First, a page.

Commit ffecee4f authored by Vegard Nossum's avatar Vegard Nossum Committed by Al Viro
Browse files

iov_iter: kernel-doc import_iovec() and rw_copy_check_uvector()



Both import_iovec() and rw_copy_check_uvector() take an array
(typically small and on-stack) which is used to hold an iovec array copy
from userspace. This is to avoid an expensive memory allocation in the
fast path (i.e. few iovec elements).

The caller may have to check whether these functions actually used
the provided buffer or allocated a new one -- but this differs between
the too. Let's just add a kernel doc to clarify what the semantics are
for each function.

Signed-off-by: default avatarVegard Nossum <vegard.nossum@oracle.com>
Signed-off-by: default avatarAl Viro <viro@zeniv.linux.org.uk>
parent de34f4da
......@@ -730,6 +730,35 @@ static ssize_t do_loop_readv_writev(struct file *filp, struct iov_iter *iter,
/* A write operation does a read from user space and vice versa */
#define vrfy_dir(type) ((type) == READ ? VERIFY_WRITE : VERIFY_READ)
/**
* rw_copy_check_uvector() - Copy an array of &struct iovec from userspace
* into the kernel and check that it is valid.
*
* @type: One of %CHECK_IOVEC_ONLY, %READ, or %WRITE.
* @uvector: Pointer to the userspace array.
* @nr_segs: Number of elements in userspace array.
* @fast_segs: Number of elements in @fast_pointer.
* @fast_pointer: Pointer to (usually small on-stack) kernel array.
* @ret_pointer: (output parameter) Pointer to a variable that will point to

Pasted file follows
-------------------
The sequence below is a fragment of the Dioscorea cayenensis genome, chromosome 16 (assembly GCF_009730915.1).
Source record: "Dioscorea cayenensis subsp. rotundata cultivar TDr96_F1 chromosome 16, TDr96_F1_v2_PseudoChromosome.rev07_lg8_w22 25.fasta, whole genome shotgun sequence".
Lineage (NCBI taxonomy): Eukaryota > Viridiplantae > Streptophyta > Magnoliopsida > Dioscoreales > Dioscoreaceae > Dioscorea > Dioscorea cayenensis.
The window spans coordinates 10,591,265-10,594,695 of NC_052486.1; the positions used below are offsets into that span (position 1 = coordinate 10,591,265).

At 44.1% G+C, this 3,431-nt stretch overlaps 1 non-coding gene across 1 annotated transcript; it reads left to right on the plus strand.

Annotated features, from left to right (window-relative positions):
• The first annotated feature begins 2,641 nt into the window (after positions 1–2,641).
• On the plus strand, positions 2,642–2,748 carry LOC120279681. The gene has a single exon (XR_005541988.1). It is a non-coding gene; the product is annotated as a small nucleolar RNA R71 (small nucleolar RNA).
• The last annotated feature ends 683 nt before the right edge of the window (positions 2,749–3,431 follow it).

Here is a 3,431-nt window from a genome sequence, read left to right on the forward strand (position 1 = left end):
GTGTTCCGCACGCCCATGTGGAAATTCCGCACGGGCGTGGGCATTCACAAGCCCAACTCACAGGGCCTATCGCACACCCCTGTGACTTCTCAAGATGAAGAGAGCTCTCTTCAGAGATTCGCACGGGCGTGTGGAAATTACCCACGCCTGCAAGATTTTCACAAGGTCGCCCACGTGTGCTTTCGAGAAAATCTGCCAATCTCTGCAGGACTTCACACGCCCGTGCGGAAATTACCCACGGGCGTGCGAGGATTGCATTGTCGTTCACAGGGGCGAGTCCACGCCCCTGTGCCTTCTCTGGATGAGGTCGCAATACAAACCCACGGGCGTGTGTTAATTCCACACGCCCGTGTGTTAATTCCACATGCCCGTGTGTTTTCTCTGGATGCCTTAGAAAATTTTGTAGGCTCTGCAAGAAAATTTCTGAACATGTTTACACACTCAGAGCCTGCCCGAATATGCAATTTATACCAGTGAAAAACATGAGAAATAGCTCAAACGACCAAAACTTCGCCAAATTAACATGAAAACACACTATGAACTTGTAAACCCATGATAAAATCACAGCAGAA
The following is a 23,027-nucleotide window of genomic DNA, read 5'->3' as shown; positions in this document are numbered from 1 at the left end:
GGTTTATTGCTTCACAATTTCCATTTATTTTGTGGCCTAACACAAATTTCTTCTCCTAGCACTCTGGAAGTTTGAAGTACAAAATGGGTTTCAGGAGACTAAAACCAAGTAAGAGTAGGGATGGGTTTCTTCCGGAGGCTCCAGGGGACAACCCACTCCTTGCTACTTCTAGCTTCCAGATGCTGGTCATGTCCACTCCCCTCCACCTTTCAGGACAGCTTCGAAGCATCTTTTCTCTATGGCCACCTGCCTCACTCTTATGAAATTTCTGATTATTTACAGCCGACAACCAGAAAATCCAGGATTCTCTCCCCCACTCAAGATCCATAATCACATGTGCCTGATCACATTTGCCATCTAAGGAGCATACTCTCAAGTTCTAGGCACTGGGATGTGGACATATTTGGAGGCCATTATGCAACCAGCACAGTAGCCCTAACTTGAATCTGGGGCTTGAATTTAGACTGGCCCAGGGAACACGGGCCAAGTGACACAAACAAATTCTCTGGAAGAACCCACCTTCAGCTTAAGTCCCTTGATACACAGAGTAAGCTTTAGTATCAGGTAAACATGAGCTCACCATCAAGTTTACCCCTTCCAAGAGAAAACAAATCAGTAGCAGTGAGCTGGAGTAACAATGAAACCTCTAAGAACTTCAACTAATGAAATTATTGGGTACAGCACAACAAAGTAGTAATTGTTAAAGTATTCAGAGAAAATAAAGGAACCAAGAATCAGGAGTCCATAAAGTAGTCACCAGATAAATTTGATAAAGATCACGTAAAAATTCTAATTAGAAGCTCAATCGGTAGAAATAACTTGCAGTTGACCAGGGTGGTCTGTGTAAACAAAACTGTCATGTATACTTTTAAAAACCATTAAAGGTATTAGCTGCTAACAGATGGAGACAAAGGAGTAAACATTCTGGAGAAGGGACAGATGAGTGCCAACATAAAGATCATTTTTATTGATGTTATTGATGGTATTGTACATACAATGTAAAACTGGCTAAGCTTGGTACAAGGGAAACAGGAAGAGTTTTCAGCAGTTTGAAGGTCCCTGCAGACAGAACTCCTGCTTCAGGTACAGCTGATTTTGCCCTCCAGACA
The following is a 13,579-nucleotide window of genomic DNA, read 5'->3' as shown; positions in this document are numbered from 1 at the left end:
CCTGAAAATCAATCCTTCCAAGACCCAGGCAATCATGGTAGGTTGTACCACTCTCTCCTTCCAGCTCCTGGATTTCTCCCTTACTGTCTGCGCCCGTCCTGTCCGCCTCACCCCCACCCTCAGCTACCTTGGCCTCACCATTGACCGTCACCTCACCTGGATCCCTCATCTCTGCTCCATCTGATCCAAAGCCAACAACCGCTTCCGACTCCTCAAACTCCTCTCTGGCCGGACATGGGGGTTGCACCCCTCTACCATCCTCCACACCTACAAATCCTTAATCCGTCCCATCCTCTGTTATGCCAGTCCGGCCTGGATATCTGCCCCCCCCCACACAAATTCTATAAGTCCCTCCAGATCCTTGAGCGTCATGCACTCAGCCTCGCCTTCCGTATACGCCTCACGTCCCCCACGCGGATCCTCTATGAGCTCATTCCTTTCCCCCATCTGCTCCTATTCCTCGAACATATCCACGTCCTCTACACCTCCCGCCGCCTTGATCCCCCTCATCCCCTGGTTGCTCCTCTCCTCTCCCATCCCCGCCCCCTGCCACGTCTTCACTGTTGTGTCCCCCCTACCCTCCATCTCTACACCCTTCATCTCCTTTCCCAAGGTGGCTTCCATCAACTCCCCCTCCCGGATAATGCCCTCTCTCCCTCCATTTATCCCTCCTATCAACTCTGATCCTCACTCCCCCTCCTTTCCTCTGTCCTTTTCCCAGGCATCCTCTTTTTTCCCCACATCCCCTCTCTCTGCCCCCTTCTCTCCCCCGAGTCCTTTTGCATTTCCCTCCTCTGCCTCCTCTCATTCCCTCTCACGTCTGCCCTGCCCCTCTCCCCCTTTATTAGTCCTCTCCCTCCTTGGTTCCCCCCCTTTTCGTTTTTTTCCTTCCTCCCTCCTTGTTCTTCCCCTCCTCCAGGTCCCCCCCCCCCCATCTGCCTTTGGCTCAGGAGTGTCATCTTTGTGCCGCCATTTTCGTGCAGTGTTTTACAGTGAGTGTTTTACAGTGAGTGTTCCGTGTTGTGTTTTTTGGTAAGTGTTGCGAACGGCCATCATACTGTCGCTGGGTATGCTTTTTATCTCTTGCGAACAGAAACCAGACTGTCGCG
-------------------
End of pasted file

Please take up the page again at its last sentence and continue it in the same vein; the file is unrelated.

* either @fast_pointer, a newly allocated kernel array, or NULL,
* depending on which array was used.
*
* This function copies an array of &struct iovec of @nr_segs from
* userspace into the kernel and checks that each element is valid (e.g.
* it does not point to a kernel address or cause overflow by being too
* large, etc.).
*
* As an optimization, the caller may provide a pointer to a small
* on-stack array in @fast_pointer, typically %UIO_FASTIOV elements long
* (the size of this array, or 0 if unused, should be given in @fast_segs).
*
* @ret_pointer will always point to the array that was used, so the
* caller must take care not to call kfree() on it e.g. in case the
* @fast_pointer array was used and it was allocated on the stack.
*
* Return: The total number of bytes covered by the iovec array on success
* or a negative error code on error.
*/
ssize_t rw_copy_check_uvector(int type, const struct iovec __user * uvector,
unsigned long nr_segs, unsigned long fast_segs,
struct iovec *fast_pointer,
......
......@@ -1139,6 +1139,28 @@ const void *dup_iter(struct iov_iter *new, struct iov_iter *old, gfp_t flags)
}
EXPORT_SYMBOL(dup_iter);
/**
* import_iovec() - Copy an array of &struct iovec from userspace
* into the kernel, check that it is valid, and initialize a new
* &struct iov_iter iterator to access it.
*
* @type: One of %READ or %WRITE.
* @uvector: Pointer to the userspace array.
* @nr_segs: Number of elements in userspace array.
* @fast_segs: Number of elements in @iov.
* @iov: (input and output parameter) Pointer to pointer to (usually small
* on-stack) kernel array.
* @i: Pointer to iterator that will be initialized on success.
*
* If the array pointed to by *@iov is large enough to hold all @nr_segs,
* then this function places %NULL in *@iov on return. Otherwise, a new
* array will be allocated and the result placed in *@iov. This means that
* the caller may call kfree() on *@iov regardless of whether the small
* on-stack array was used or not (and regardless of whether this function
* returns an error or not).
*
* Return: 0 on success or negative error code on error.
*/
int import_iovec(int type, const struct iovec __user * uvector,
unsigned nr_segs, unsigned fast_segs,
struct iovec **iov, struct iov_iter *i)
......
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